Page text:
Page 2 of 4 – Discover how to ask others for help on page 3.
Asking others for a hand
Like Jonathan, Cindy praises the camaraderie among colleagues for making shift work bearable. "Wherever I have worked, it has been a team approach," she says. "Nurses try to pull together and help each other out." Especially on the night shift, "because there are fewer people there and there's less noise. And in a way that's less stressful because you don't have everybody coming at you." An added bonus: grocery shopping and banking are easier during the day, when most people are at work.

As for the inevitable things she's missed, Cindy says she has been absent for her share of parent-teacher meetings, but she's learned not to beat herself up over it. "If I couldn't make it, my husband would go," she says. "Otherwise I would contact the teacher and arrange for a meeting outside of their set times. They were always willing to accommodate me." Cindy also mentions a friend of hers who works shifts and says she feels like a "loser mom" because she can't go on field trips with her kids like other mothers. "I told her not to worry. When the kids are older they probably won't remember that anyway."

In the end, shift work, like any other job, is a routine, says Greta Cummings. "People maybe don't see their kids for a few days, aside from tucking them into bed, but then they get three or four days off and on those days they concentrate on doing homework with the children and going for a jog. People do get used to making it work for them."

• Ask others to accommodate and meet you in the middle; for example, by scheduling appointments outside of regular hours.

• Don't be afraid to lean on your colleagues – they know what you're going through.

Should you rely on others?
Loved ones are also important. Bridget stays close to her family in Ottawa by calling them every day and visiting when she has a block of days off. Jonathan buddies up with his cohorts. "People always talk about the fire department being a family," he says. "It's true for me too. You have to be tight. On the job you have to trust your partner, and your workmates are the people you go to when you're having a hard time coping." Jonathan says his work friends "understand the stress." Another perk is that he and Bridget understand each other. "If Bridget is on nights and I'm off, no problem. I let Bridget sleep and I take care of the dog and everything."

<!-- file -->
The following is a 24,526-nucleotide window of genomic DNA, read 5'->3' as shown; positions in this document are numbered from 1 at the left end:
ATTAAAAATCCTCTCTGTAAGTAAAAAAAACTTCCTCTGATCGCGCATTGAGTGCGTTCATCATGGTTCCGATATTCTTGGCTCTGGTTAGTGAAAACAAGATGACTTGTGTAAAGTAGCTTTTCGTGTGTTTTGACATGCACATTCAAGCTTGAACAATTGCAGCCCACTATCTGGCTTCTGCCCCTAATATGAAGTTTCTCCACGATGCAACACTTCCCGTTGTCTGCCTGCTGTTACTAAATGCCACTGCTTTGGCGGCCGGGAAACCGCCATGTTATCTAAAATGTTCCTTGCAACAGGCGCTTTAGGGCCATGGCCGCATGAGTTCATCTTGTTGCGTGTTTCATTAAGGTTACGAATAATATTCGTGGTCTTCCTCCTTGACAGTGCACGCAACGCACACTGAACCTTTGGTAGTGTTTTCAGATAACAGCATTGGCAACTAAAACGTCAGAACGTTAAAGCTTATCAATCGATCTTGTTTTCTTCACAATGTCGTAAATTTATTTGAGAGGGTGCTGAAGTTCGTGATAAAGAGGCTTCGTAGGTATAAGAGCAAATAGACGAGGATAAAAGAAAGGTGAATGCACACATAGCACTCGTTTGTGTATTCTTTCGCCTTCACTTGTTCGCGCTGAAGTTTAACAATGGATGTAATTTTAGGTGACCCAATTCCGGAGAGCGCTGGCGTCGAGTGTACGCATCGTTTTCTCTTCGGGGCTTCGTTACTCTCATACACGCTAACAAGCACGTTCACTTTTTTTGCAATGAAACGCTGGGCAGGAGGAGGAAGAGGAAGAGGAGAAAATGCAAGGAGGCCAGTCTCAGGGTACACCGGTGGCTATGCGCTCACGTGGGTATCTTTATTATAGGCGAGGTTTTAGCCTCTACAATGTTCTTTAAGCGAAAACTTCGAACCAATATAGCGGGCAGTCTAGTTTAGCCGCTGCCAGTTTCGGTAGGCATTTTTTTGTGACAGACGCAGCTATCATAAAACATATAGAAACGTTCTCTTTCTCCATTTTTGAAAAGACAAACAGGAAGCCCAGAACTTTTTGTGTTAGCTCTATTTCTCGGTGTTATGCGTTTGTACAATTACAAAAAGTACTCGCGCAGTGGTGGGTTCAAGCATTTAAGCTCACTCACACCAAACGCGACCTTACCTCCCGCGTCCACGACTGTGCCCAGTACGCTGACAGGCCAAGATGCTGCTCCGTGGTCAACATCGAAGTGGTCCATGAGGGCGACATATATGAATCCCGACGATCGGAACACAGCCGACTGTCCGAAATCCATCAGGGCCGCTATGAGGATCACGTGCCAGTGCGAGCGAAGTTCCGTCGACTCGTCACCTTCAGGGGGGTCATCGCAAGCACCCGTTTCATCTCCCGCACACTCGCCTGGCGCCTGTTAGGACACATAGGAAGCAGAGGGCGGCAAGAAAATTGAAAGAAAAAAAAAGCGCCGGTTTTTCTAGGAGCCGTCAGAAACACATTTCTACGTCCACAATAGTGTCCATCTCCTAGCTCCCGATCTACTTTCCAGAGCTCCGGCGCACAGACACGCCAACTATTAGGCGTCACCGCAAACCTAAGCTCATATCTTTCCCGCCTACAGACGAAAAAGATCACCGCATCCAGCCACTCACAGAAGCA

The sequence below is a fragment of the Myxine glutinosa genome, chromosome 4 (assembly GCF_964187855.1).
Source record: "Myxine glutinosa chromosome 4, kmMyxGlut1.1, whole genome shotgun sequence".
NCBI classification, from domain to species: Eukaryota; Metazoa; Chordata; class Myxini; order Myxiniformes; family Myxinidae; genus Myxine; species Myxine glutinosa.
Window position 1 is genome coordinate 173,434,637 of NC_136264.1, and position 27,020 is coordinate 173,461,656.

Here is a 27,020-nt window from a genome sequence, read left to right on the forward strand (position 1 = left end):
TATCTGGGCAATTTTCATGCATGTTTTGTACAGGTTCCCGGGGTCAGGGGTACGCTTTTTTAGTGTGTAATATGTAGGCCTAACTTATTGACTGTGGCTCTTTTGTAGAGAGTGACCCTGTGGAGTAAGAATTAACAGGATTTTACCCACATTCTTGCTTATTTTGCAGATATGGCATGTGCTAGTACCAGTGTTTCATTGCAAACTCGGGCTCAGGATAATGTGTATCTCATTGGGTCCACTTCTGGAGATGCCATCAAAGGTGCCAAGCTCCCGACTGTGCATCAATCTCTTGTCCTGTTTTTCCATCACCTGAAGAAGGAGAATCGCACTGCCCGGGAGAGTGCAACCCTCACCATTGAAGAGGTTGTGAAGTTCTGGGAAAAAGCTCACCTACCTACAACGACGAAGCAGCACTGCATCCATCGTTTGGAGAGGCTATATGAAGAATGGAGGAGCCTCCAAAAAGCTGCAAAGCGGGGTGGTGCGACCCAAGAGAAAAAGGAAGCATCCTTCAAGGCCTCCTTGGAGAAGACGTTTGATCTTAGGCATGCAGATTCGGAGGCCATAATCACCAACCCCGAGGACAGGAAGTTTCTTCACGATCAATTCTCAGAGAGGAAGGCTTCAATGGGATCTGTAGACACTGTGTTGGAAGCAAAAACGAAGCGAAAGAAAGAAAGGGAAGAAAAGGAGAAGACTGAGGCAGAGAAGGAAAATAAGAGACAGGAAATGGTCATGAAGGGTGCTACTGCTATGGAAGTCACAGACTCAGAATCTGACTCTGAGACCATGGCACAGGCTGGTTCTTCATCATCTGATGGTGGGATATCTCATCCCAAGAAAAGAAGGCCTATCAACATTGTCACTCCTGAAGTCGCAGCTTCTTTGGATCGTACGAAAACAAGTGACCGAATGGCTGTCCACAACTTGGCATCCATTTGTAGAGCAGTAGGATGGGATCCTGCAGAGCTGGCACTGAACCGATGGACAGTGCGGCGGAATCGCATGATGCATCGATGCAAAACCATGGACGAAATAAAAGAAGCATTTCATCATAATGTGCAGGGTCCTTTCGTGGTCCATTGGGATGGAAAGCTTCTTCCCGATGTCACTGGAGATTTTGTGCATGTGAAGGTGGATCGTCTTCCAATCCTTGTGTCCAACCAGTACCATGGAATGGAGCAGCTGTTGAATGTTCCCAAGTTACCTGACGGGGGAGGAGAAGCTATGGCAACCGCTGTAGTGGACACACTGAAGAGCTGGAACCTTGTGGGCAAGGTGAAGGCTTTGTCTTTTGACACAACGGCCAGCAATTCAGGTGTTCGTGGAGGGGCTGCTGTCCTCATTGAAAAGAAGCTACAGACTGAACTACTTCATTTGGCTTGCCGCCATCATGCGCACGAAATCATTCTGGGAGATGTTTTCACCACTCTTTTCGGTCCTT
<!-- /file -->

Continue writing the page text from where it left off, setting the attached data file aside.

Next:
Page 3 of 4 – Striking a healthy balance can be difficult when you work shifts. Discover how to rebalance your life on page 4.
How to find balance when you work shifts
• Eat a balanced meal when you wake up, no matter what time it is. For shift workers, "their body clocks get thrown off and they don't know when they're hungry or when to stop eating," says Rosie Schwartz, a dietitian and nutritionist. Take healthy lunches to work and plan ahead when you're cooking family dinners, she says. Take leftovers, such as cold fish, a green salad, and some rice and vegetables, she advises.

• Exercise. "Even if it's the last thing you want to do, a brisk walk four or five times a week will make you feel better, even if you're lacking sleep," says Schwartz.

• Get those z's.
"Sleeping during the day is not something your body wants to do," says Jonathan Britton, a paramedic in Toronto. "I turn the phone off. I have thick blinds. Most of the time, I wear earplugs."

• Spend time with your pets.
Bridget Glen, a police officer in Richmond Hill, Ont., says her animals help her relieve stress. "It's nice to talk nonsense to the dog and horse. Even if I come to the barn and the horse is caked in mud, I take my time grooming him. It makes me feel so good."

• Pick your boss wisely.
Greta Cummings, a nursing professor at the University of Alberta, is currently investigating what she calls a "relational leadership style." Managers who use this type of leadership are focused on empathy, being receptive to feedback and seeing employees as an organization's most precious resource, she says, which is far better for one's health than the "command and control" boss.

• Enjoy the benefits. There are pros to working off-hours, says Jonathan, such as doing your errands when there's no one around. "I did a span in management at one point and I worked Monday to Friday, nine-to-five, and followed everyone else's pattern. I felt I didn't have time to do anything." And best of all, Jonathan says, "If our schedules match up, Bridget and I have four days together. It's like a mini-vacation. We can go out for the day and do whatever we like instead of having to wait for the weekend like other people. We can go for a drive in the country, go to a museum, come to the barn. It's wonderful."

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Mind & Spirit

How to survive working shifts